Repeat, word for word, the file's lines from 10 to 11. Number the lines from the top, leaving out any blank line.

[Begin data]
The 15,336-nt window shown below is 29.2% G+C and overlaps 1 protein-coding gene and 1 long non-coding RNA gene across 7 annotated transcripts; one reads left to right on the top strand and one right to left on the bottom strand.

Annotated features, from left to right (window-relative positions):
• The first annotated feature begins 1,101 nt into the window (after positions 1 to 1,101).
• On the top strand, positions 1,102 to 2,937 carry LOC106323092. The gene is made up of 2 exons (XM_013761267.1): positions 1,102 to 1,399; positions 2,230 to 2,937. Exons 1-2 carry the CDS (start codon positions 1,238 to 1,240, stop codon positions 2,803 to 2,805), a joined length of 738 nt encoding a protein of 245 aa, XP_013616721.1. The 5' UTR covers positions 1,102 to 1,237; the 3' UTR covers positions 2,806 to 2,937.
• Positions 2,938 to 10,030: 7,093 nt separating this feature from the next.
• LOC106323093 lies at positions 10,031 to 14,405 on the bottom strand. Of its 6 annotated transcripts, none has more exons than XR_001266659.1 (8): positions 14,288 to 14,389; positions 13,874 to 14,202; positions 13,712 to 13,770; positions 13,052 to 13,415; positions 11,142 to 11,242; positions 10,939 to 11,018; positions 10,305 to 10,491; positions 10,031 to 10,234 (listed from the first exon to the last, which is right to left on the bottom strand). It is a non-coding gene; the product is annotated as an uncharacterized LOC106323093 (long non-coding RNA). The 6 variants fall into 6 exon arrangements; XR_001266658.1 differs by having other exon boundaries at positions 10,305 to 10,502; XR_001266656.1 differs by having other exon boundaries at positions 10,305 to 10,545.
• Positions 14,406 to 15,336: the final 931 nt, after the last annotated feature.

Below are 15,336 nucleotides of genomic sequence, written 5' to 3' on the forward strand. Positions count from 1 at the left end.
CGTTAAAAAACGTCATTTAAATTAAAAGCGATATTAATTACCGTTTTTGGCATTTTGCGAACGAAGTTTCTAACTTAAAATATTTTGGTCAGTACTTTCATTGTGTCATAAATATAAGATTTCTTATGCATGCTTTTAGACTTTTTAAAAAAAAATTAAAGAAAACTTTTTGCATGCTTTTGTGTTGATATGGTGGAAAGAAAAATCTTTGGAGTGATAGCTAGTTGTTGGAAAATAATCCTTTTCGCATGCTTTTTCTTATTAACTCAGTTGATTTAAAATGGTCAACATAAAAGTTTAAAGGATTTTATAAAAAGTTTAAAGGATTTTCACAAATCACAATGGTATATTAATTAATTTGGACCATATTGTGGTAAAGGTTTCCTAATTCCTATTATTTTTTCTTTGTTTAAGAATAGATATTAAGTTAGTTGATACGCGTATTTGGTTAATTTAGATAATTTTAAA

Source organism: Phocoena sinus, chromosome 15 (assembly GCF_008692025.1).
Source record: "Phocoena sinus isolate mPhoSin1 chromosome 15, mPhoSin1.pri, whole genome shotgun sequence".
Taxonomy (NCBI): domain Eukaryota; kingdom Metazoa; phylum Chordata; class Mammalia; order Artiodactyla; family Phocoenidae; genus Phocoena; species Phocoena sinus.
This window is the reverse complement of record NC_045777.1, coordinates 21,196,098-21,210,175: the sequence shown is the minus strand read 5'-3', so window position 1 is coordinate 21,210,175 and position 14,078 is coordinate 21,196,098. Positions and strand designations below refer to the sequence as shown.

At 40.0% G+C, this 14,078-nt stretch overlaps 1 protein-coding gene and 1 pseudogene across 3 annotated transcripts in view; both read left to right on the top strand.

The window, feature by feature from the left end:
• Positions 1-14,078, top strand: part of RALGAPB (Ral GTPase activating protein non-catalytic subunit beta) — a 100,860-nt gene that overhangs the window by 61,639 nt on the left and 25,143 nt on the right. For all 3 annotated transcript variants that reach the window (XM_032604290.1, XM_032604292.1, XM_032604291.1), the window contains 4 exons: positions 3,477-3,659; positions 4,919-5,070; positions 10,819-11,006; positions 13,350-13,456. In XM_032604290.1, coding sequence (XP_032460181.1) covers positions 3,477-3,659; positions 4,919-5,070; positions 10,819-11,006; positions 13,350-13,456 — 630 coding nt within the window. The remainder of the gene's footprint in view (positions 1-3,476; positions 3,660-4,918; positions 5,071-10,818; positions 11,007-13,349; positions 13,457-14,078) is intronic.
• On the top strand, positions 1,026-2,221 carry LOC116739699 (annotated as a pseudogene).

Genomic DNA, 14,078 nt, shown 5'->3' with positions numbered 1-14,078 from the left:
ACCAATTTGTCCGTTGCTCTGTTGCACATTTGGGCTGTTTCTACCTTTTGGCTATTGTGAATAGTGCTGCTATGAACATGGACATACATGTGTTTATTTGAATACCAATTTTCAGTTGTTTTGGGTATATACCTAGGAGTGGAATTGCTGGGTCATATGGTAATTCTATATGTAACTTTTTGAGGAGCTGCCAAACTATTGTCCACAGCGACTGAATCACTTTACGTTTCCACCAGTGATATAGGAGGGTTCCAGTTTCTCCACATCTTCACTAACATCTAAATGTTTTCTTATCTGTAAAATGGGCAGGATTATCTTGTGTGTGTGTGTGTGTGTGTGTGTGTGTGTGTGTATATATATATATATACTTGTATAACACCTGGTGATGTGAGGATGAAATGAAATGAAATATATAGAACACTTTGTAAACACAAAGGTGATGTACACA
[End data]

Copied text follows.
Source organism: Phocoena sinus, chromosome 15 (assembly GCF_008692025.1).
Source record: "Phocoena sinus isolate mPhoSin1 chromosome 15, mPhoSin1.pri, whole genome shotgun sequence".